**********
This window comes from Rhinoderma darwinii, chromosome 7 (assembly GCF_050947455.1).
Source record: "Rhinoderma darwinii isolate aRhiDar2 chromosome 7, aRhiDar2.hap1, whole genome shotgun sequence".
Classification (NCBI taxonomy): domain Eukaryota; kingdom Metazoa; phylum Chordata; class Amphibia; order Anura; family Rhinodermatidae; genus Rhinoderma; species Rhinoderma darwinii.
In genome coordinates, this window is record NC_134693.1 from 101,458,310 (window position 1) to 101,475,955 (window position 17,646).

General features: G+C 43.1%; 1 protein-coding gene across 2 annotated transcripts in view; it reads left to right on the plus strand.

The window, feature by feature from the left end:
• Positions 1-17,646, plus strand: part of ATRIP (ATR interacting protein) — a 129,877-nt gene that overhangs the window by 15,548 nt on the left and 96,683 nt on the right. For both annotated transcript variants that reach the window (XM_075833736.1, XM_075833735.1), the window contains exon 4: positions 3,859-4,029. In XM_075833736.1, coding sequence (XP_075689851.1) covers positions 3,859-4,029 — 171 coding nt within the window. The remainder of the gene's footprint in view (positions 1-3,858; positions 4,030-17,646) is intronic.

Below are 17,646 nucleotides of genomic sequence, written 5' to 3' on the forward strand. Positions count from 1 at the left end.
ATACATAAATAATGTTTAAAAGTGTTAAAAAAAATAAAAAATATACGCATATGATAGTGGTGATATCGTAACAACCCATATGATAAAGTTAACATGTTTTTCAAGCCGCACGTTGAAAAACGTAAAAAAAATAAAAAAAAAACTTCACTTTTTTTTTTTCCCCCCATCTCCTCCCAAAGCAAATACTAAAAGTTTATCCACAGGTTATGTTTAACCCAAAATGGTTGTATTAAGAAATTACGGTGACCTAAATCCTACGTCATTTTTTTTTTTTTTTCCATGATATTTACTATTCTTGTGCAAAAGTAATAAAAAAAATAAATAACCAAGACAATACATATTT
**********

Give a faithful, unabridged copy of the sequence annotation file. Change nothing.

This window comes from Rhinoderma darwinii, chromosome 7 (assembly GCF_050947455.1).
Source record: "Rhinoderma darwinii isolate aRhiDar2 chromosome 7, aRhiDar2.hap1, whole genome shotgun sequence".
Classification (NCBI taxonomy): domain Eukaryota; kingdom Metazoa; phylum Chordata; class Amphibia; order Anura; family Rhinodermatidae; genus Rhinoderma; species Rhinoderma darwinii.
In genome coordinates, this window is record NC_134693.1 from 101,458,310 (window position 1) to 101,475,955 (window position 17,646).

General features: G+C 43.1%; 1 protein-coding gene across 2 annotated transcripts in view; it reads left to right on the plus strand.

The window, feature by feature from the left end:
• Positions 1-17,646, plus strand: part of ATRIP (ATR interacting protein) — a 129,877-nt gene that overhangs the window by 15,548 nt on the left and 96,683 nt on the right. For both annotated transcript variants that reach the window (XM_075833736.1, XM_075833735.1), the window contains exon 4: positions 3,859-4,029. In XM_075833736.1, coding sequence (XP_075689851.1) covers positions 3,859-4,029 — 171 coding nt within the window. The remainder of the gene's footprint in view (positions 1-3,858; positions 4,030-17,646) is intronic.

Below are 17,646 nucleotides of genomic sequence, written 5' to 3' on the forward strand. Positions count from 1 at the left end.
ATACATAAATAATGTTTAAAAGTGTTAAAAAAAATAAAAAATATACGCATATGATAGTGGTGATATCGTAACAACCCATATGATAAAGTTAACATGTTTTTCAAGCCGCACGTTGAAAAACGTAAAAAAAATAAAAAAAAAACTTCACTTTTTTTTTTTCCCCCCATCTCCTCCCAAAGCAAATACTAAAAGTTTATCCACAGGTTATGTTTAACCCAAAATGGTTGTATTAAGAAATTACGGTGACCTAAATCCTACGTCATTTTTTTTTTTTTTTCCATGATATTTACTATTCTTGTGCAAAAGTAATAAAAAAAATAAATAACCAAGACAATACATATTT